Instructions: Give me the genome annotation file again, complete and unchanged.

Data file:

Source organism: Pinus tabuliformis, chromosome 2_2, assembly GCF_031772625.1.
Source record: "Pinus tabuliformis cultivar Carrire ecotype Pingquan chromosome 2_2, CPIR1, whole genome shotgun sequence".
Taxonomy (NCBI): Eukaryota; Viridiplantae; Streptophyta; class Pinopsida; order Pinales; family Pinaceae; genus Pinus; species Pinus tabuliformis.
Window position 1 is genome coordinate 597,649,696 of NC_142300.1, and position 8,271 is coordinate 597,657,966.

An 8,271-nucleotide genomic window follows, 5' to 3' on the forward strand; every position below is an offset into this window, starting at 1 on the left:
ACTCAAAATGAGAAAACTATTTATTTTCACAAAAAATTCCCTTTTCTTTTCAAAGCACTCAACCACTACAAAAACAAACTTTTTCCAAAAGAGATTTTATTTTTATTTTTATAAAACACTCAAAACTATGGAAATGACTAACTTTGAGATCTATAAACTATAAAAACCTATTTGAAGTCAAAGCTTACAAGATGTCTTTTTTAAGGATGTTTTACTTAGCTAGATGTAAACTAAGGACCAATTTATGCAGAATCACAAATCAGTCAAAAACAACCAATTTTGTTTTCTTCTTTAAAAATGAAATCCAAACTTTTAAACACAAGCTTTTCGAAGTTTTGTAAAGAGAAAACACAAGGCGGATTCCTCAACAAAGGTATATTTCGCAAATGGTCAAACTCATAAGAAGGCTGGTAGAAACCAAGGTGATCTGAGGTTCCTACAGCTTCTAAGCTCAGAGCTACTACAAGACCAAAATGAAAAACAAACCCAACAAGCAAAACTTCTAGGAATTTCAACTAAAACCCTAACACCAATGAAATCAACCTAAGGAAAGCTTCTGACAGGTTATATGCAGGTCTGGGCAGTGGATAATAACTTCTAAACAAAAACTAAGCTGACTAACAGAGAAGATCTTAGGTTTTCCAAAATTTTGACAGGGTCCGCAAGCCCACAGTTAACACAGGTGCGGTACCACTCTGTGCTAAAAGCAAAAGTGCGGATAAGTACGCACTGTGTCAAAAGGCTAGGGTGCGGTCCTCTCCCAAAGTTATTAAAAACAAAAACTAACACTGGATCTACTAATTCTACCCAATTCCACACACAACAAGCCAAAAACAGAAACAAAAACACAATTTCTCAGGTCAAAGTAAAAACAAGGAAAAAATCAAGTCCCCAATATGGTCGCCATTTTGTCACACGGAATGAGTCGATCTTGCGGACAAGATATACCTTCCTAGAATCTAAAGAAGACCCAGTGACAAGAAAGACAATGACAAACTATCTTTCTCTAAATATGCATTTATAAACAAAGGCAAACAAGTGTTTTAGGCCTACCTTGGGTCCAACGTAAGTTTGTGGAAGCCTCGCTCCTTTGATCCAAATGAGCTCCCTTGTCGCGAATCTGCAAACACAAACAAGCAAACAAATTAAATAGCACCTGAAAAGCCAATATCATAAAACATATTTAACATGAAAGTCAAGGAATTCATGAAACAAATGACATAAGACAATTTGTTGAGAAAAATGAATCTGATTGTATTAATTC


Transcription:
Source organism: Pinus tabuliformis, chromosome 2_2, assembly GCF_031772625.1.
Source record: "Pinus tabuliformis cultivar Carrire ecotype Pingquan chromosome 2_2, CPIR1, whole genome shotgun sequence".
Taxonomy (NCBI): Eukaryota; Viridiplantae; Streptophyta; class Pinopsida; order Pinales; family Pinaceae; genus Pinus; species Pinus tabuliformis.
Window position 1 is genome coordinate 597,649,696 of NC_142300.1, and position 8,271 is coordinate 597,657,966.

An 8,271-nucleotide genomic window follows, 5' to 3' on the forward strand; every position below is an offset into this window, starting at 1 on the left:
ACTCAAAATGAGAAAACTATTTATTTTCACAAAAAATTCCCTTTTCTTTTCAAAGCACTCAACCACTACAAAAACAAACTTTTTCCAAAAGAGATTTTATTTTTATTTTTATAAAACACTCAAAACTATGGAAATGACTAACTTTGAGATCTATAAACTATAAAAACCTATTTGAAGTCAAAGCTTACAAGATGTCTTTTTTAAGGATGTTTTACTTAGCTAGATGTAAACTAAGGACCAATTTATGCAGAATCACAAATCAGTCAAAAACAACCAATTTTGTTTTCTTCTTTAAAAATGAAATCCAAACTTTTAAACACAAGCTTTTCGAAGTTTTGTAAAGAGAAAACACAAGGCGGATTCCTCAACAAAGGTATATTTCGCAAATGGTCAAACTCATAAGAAGGCTGGTAGAAACCAAGGTGATCTGAGGTTCCTACAGCTTCTAAGCTCAGAGCTACTACAAGACCAAAATGAAAAACAAACCCAACAAGCAAAACTTCTAGGAATTTCAACTAAAACCCTAACACCAATGAAATCAACCTAAGGAAAGCTTCTGACAGGTTATATGCAGGTCTGGGCAGTGGATAATAACTTCTAAACAAAAACTAAGCTGACTAACAGAGAAGATCTTAGGTTTTCCAAAATTTTGACAGGGTCCGCAAGCCCACAGTTAACACAGGTGCGGTACCACTCTGTGCTAAAAGCAAAAGTGCGGATAAGTACGCACTGTGTCAAAAGGCTAGGGTGCGGTCCTCTCCCAAAGTTATTAAAAACAAAAACTAACACTGGATCTACTAATTCTACCCAATTCCACACACAACAAGCCAAAAACAGAAACAAAAACACAATTTCTCAGGTCAAAGTAAAAACAAGGAAAAAATCAAGTCCCCAATATGGTCGCCATTTTGTCACACGGAATGAGTCGATCTTGCGGACAAGATATACCTTCCTAGAATCTAAAGAAGACCCAGTGACAAGAAAGACAATGACAAACTATCTTTCTCTAAATATGCATTTATAAACAAAGGCAAACAAGTGTTTTAGGCCTACCTTGGGTCCAACGTAAGTTTGTGGAAGCCTCGCTCCTTTGATCCAAATGAGCTCCCTTGTCGCGAATCTGCAAACACAAACAAGCAAACAAATTAAATAGCACCTGAAAAGCCAATATCATAAAACATATTTAACATGAAAGTCAAGGAATTCATGAAACAAATGACATAAGACAATTTGTTGAGAAAAATGAATCTGATTGTATTAATTC